By Ruth Ann Freedman
As Rosh Hashanah approaches, suddenly it seems like pomegranates are everywhere, the seeds symbolizing the 613 mitzvot and fertility.
Yet the commandment “to be fruitful and multiply” (Genesis 1:28) is far easier for some families than others.
When I was 18 years old, I was diagnosed with polycystic ovarian syndrome. I knew then that I would be challenged to get pregnant, no matter what age I decided to begin to try. Twenty years later, I met and married Dan Wander. We began our fertility treatments shortly after our honeymoon.
After years of treatment, I had my first IVF on the second day of Rosh Hashanah, 1999.
The realities and prevalence of infertility are far from new, confronted by the biblical matriarchs, from Sarah — who we encounter in the Torah reading for the first day of Rosh Hashanah — to Rachel and Hannah.
Dan and I were deeply moved as we read those biblical passages in the waiting room that day. As alone as many feel when coping with infertility, the reality is that 11 percent of women have trouble getting pregnant or sustaining a pregnancy. Nine percent of men, and one in eight couples struggle with infertility. For Jews, the numbers are higher with one in six couples diagnosed, according to the Jewish Fertility Foundation. For many, it’s heartbreaking. For those able to undergo fertility treatment, it’s physically and emotionally exhausting, not to mention intensely stressful.
The known causes of infertility range from genetics to age to medical conditions like endometriosis, male vascular problems, cystic fibrosis, and — for me — polycystic ovarian syndrome. For some, infertility follows cancer treatments or injuries, and for many the cause is unknown.
In November 1999, I began my final set of fertility treatments while on a Hadassah Young Women’s Mission to Israel. My nurse friends on that mission did more than support me — they helped with injections! Barbara “BG” Goldstein, Deputy Director of the Hadassah Office in Israel, took a few of us to the Tomb of Rachel in Bethlehem. Leaving my handwritten note and tying the symbolic red ribbon onto my wrist was a powerful, spiritual experience, one of the most meaningful in my life.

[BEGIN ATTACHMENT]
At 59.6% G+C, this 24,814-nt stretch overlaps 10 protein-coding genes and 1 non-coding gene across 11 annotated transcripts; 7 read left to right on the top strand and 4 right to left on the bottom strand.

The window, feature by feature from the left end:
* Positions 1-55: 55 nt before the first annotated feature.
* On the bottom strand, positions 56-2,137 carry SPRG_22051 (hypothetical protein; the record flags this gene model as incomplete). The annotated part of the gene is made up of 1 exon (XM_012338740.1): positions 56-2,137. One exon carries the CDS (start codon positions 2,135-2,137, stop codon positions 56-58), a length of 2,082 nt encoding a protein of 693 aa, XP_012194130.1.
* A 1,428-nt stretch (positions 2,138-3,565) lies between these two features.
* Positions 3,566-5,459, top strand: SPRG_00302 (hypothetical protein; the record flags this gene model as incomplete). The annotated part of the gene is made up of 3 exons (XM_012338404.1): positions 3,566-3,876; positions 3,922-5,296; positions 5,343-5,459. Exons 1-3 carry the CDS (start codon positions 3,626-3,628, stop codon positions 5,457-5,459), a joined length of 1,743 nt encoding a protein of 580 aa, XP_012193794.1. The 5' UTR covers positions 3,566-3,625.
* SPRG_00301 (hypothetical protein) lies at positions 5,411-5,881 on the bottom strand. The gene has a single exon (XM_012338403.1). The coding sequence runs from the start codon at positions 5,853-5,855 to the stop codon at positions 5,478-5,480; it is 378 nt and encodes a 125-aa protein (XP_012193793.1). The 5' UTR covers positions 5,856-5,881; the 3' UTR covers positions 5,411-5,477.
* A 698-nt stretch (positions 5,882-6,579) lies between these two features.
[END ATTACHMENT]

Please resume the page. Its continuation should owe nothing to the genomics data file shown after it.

Two weeks later, I had my 10th fertility procedure, my second round of IVF. Our seven-week ultrasound showed identical twins sharing one placenta, a baby from IVF and a baby from God. On August 7, 2000, my daughters were born. We chose the names Rachel and Hannah to link them both to strong Jewish heroines whose stories would become theirs.
Today, they are passionate Zionists. After spending the summer in Israel, they’re back in the United States for their sophomore year at college.
So many women and men are coming out of the shadows, sharing their experiences, good and bad. After I shared mine this summer in New York at Hadassah’s National Assembly meeting, several women reached out to talk about their struggles and miscarriages, the children they were unable to have and those they felt blessed to have today.
At the time of my IVF, I talked openly about what I was going through, which I think helped others give me the support I needed. Today, I share my story with the hope that helping others struggling with fertility — and that more and more people will feel empowered to share their stories, too.
Dan and I, we were extremely lucky that we had access to insurance coverage for IVF. Although 18 months of treatments weren’t easy, they weren’t a financial burden for us like they are for so many.
As I look back this Rosh Hashanah, I’m filled with gratitude — and hope for other families. Together, we can work to dispel stigma. Together, we can work to expand access to infertility treatment. It’s a new year, and this is just the beginning. L’shanah tovah.
Hadassah National Vice President Ruth Ann Freedman is Professor Emeritus at National Louis University after more than 34 years of teaching, research, and mentoring in Elementary Education.
Hadassah is the largest Jewish women’s organization in the United States. With 300,000 members, Associates and supporters, Hadassah brings Jewish women together to effect change.